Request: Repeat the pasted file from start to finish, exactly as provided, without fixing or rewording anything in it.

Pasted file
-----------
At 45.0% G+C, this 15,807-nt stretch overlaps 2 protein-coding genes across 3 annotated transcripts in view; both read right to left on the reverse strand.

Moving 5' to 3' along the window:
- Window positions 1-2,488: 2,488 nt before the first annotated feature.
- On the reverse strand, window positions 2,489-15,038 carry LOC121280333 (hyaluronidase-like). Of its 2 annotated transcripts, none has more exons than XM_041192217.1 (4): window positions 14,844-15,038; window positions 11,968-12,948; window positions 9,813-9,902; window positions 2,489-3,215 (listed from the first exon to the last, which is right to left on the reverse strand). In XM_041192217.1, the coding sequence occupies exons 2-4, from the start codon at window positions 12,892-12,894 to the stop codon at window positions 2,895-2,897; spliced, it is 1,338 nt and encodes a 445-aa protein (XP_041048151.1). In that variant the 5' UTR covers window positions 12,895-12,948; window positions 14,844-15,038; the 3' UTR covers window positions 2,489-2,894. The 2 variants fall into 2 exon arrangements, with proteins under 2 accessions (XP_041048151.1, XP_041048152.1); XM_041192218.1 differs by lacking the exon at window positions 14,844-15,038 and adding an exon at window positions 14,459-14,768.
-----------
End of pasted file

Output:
At 45.0% G+C, this 15,807-nt stretch overlaps 2 protein-coding genes across 3 annotated transcripts in view; both read right to left on the reverse strand.

Moving 5' to 3' along the window:
- Window positions 1-2,488: 2,488 nt before the first annotated feature.
- On the reverse strand, window positions 2,489-15,038 carry LOC121280333 (hyaluronidase-like). Of its 2 annotated transcripts, none has more exons than XM_041192217.1 (4): window positions 14,844-15,038; window positions 11,968-12,948; window positions 9,813-9,902; window positions 2,489-3,215 (listed from the first exon to the last, which is right to left on the reverse strand). In XM_041192217.1, the coding sequence occupies exons 2-4, from the start codon at window positions 12,892-12,894 to the stop codon at window positions 2,895-2,897; spliced, it is 1,338 nt and encodes a 445-aa protein (XP_041048151.1). In that variant the 5' UTR covers window positions 12,895-12,948; window positions 14,844-15,038; the 3' UTR covers window positions 2,489-2,894. The 2 variants fall into 2 exon arrangements, with proteins under 2 accessions (XP_041048151.1, XP_041048152.1); XM_041192218.1 differs by lacking the exon at window positions 14,844-15,038 and adding an exon at window positions 14,459-14,768.